Attending to the “Mentoring Gap” for New Lawyers: Some Things New Lawyers Can Do To Close It

Steven Harper, formerly of Kirkland & Ellis LLP and now teaching at Northwestern University Law, has a very good post on his blog discussing the growing “mentoring gap” at what’s affectionately (or not) known as “Biglaw.”  He notes structural factors that have decreased the attention to mentoring and training at major law firms since he began his practice some thirty years ago.

It’s not obvious that this is just an issue at larger law firms or is restricted to the private sector.  And you could probably say the same things about law schools.  Anyone in or thinking about law school should be aware of increasing difficulties in ensuring productive mentoring and other changing dynamics of the field.

Mentoring matters.  If you want to be a lawyer—a good lawyer—finding a few people to advise you through the process and who take a personal stake in your growth and success is vital.  I was lucky in my practice to have that.

To be honest, my having some terrific mentors was mostly luck.  If I wanted to give myself a little credit, I could say I had very good intuition about the people at firms with which I interviewed as a 2L, and about the firms themselves.  But I’m not sure about that, so I’ll stick with calling it primarily luck.

What I do know is that if I had the summer associate and job interview process to do over again, with the hindsight benefit of longer experience and a career in law, I’d do both differently than I did.  In my case, I don’t think the result would have changed much, but now we’re back to luck.

Almost every legal employer will tell candidates similar things about the humanity of their workplace, their training programs, the attention that new lawyers receive, the responsibility they are given, and so on.  And yet surveys consistently indicate much different levels of job satisfaction, not only between law firms, but also within them.  The latter is crucial.  It means that some new lawyers are finding they’re a good fit at the same environment in which others are unhappy.  I doubt the situation is much different outside of law firms; they’re just an example.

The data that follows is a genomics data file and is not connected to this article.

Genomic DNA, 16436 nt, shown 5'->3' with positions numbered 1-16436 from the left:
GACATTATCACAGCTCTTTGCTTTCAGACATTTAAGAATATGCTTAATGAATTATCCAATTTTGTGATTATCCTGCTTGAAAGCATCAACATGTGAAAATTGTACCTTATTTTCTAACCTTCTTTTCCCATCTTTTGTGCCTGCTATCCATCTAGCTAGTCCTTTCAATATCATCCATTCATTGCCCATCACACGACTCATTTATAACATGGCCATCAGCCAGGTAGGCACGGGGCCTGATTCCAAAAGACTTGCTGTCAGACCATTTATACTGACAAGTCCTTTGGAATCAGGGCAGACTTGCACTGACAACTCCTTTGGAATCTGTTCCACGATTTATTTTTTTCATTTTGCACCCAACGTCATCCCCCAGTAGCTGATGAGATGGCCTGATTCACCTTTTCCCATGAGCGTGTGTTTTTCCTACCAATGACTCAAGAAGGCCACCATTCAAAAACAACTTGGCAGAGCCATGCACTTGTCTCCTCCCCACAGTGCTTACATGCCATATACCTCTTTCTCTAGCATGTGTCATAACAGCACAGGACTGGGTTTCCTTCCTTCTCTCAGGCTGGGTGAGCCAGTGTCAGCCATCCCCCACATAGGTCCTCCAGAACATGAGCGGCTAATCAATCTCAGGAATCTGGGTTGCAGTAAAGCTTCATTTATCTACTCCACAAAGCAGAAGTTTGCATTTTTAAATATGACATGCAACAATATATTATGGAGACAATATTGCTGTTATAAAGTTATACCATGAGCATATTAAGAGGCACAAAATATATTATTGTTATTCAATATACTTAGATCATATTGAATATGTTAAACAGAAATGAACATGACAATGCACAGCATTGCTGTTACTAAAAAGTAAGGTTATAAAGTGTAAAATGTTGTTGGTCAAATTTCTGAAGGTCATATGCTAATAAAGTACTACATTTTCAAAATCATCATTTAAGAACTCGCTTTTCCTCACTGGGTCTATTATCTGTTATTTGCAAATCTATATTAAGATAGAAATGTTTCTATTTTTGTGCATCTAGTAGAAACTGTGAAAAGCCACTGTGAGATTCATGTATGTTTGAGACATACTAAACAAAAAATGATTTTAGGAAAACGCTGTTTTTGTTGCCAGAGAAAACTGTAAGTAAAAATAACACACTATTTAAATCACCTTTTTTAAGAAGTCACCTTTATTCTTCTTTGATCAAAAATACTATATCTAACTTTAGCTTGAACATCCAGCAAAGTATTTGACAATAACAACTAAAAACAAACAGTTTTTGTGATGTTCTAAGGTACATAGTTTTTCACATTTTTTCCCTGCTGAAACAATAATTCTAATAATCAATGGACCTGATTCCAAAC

Obviously, there’s no guarantee that you’ll find a position that is ideal for you no matter how careful and diligent you are.  However, there are things you can do to improve your chances.

The first is to have a clear idea of why you want to be a lawyer and do a lot of background work to find out what lawyers do and, if you have a particular kind of legal practice in mind, what lawyers in that practice do on a day-to-day basis.  I’ve talked about this before.

There are also a lot of resources publicly available that are worth looking at as you’re considering a new workplace.  Some are more helpful than others.  Some material available on the internet is of questionable reliability, the product of disgruntled flamers.  Consider what, if any, weight you want to give to such information.

Another valuable resource is people who have worked as lawyers at the places and in the fields you’re considering, at similar places and/or who have recent familiarity with specific features and the general reputation of those organizations and practices.

The most important thing you can do is to frame specific approaches and questions for any interview that will uncover what you want to find out.  Your inquiries should sometimes be subtle and indirect (that is, you should find a question or line of inquiry that acts as a proxy for what you really want to know in cases where asking directly might be perceived as too aggressive).  With other inquiries, you can be direct.

Whatever you want to know ought to be specific to you—what kind of workplace and work you want.  Employers are generally grateful for these kinds of inquiries and usually will discuss these matters relatively frankly.  After all, they would generally rather have happy than unhappy employees (though if you pick up on equivocation or can see your counterpart’s mental wheels turning too much, don’t ignore that).

I did some of this before I accepted admission at Yale Law School (most of what I’ve talked about here applies to considering law schools as well) and before I started my practice at Debevoise & Plimpton (so maybe my general satisfaction wasn’t all luck).  My Advise-In clients and I do all of it and more.

Harper is probably right that mentoring relationships are less frequent now than they were when he began his practice, and he’s also probably right about the reasons for the decline.  But lack of mentoring is not a fact that any new lawyer or law school applicant should accept as a fait accompli.  There’s a lot that you can do to improve the chances that you’ll be mentored effectively, both before and after you accept a position—it’s just that you have to rely on your own initiative and creativity more than you once did.

~ by Kyle Pasewark at Advise-in Solutions on August 2, 2010.

One Response to “Attending to the “Mentoring Gap” for New Lawyers: Some Things New Lawyers Can Do To Close It”

  1. Do you think it is harder to become a lawyer today than in the past?

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